News outlets noted that the historic arguments over the 2010 reform law are less than 10 days away.
The Associated Press: 'Obamacare' Foes Fear Ballooning Big Government
They're coming. The mom from North Carolina who opposes vaccinations and dislikes doctors and chooses to forgo health coverage because, she says, it is her right as an American. The Massachusetts Navy vet who feels health reform in his state has limited choice and ballooned costs. ... They will stand a few blocks from the U.S. Supreme Court, clutching handmade signs and chanting as one as the high court prepares to hear arguments — and renew debate — over a health care law that has divided Americans and become a rallying point among a chunk of the electorate for whom "change" has come to mean "repeal" (Arrillaga, 3/17).
The Associated Press: Court Weighs Making Health Coverage A Fact Of Life
Can the government really tell us what to buy? Federal judges have come down on both sides of the question, leaving it to the Supreme Court to sort out. The justices are allotting an unusually long period, six hours over three days, beginning March 26, to hear arguments challenging the law's constitutionality. Their ruling, expected in June, is shaping up as a historic moment in the century-long quest by reformers to provide affordable health care for all (Cass, 3/17).
ABC News: Health Care: Liberals Eye Scalia and Roberts Vote
If, as expected, the four liberal justices vote to uphold the law, the government will need the vote of at least one of the five justices nominated to the bench by a Republican president. Speculation has gone into overdrive. Will the Supreme Court divide down ideological lines on the key provision of the law that requires most individuals to buy health insurance by 2014, and leave the decision in the hands of Justice Anthony Kennedy? What will be the impact of the opinions of two conservative lower court judges who voted to uphold the individual mandate? (de Vogue, 3/17).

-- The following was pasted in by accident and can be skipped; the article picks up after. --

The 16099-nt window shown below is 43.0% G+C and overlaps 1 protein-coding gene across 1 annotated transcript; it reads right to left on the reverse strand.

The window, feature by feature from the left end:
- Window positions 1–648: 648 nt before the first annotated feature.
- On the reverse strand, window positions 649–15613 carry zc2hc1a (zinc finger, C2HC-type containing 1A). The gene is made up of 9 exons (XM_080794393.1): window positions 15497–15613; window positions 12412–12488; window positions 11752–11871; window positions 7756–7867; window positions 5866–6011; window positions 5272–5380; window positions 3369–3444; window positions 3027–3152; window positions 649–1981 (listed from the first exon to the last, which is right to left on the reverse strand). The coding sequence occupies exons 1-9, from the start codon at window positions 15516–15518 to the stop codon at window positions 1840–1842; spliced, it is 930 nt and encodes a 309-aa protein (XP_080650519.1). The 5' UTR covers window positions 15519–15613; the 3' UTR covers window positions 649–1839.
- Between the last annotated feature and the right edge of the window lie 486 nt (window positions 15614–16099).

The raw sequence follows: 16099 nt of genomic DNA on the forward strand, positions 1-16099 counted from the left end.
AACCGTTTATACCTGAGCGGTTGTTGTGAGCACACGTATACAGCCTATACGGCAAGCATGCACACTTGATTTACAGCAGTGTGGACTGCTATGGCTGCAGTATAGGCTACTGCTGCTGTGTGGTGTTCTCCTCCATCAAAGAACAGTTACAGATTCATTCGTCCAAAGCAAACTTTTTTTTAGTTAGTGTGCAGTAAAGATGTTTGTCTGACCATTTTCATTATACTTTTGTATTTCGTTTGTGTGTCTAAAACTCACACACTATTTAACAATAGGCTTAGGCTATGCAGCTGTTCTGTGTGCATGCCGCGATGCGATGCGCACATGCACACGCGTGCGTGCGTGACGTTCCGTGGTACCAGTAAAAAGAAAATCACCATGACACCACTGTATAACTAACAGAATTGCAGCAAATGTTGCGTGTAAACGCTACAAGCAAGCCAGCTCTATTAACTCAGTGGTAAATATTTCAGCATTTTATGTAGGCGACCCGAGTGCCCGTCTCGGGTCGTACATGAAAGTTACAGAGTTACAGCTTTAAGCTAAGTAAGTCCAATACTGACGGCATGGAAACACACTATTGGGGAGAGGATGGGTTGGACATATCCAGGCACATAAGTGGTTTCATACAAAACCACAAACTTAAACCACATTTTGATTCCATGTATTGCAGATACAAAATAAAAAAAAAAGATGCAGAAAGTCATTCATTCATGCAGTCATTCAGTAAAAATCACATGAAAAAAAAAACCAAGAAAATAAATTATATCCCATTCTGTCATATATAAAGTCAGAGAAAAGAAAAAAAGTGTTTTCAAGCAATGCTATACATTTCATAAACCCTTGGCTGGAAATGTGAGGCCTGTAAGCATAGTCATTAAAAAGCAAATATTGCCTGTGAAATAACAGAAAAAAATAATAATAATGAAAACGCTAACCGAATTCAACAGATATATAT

The Hill: Supreme Court Rules Out Television Cameras For Healthcare Debte
The Supreme Court on Friday rejected calls to allow television cameras into its chambers during arguments over President Obama's healthcare law. The court said it would release same-day audio recordings of the arguments, scheduled for March 26-28. It cited the "extraordinary public interest" in the case, which could lead to President Obama's signature domestic achievement being struck down in the midst of the campaign season. The court normally releases audio at the end of the week (Baker, 3/16).
The New York Times: Health Law Hearings: Justices Plan Daily Tapes
The court said the recordings would be available on its Web site around 2 p.m. each day for arguments held that morning, and around 4 p.m. for the argument to be held on the afternoon of March 28. ... From 2000 to 2010, the court released same-day audio recordings 21 times, starting with two in the case that came to be known as Bush v. Gore and ending with Citizens United v. Federal Election Commission. In other cases, recordings were not released until the end of the term (Liptak, 3/16).
NPR's SHOTS blog: Supreme Court Will Release Same-Day Audio Of Health Care Arguments
As the health care arguments grew near, however, the drumbeat for same-day access grew louder, and the court faced the prospect of people lining up around the building for days in advance, and sleeping there overnight, waiting to get one of the 400 seats in the courtroom. That may happen anyway, but the size of the crowds now will likely be diminished (Totenberg, 3/16).
Roll Call: SCOTUS to Release Health Care Transcripts, Audio More Quickly
Senate Judiciary Chairman Patrick Leahy, who has long lobbied for the Court to allow cameras in its hearing room, called it "a step forward."... Judiciary ranking member Chuck Grassley (R-Iowa) said the court needs to do more to increase transparency of its deliberations on the health care law(Brady, 3/16).
Related, from KHN:
The Supreme Court Decides: Health Law At The High Court
Chart: Legal Questions And Answers That Will Decide The Health Law’s Fate
The Health Law And The Supreme Court: A Primer For The Upcoming Oral Arguments (Taylor Jr., 3/15)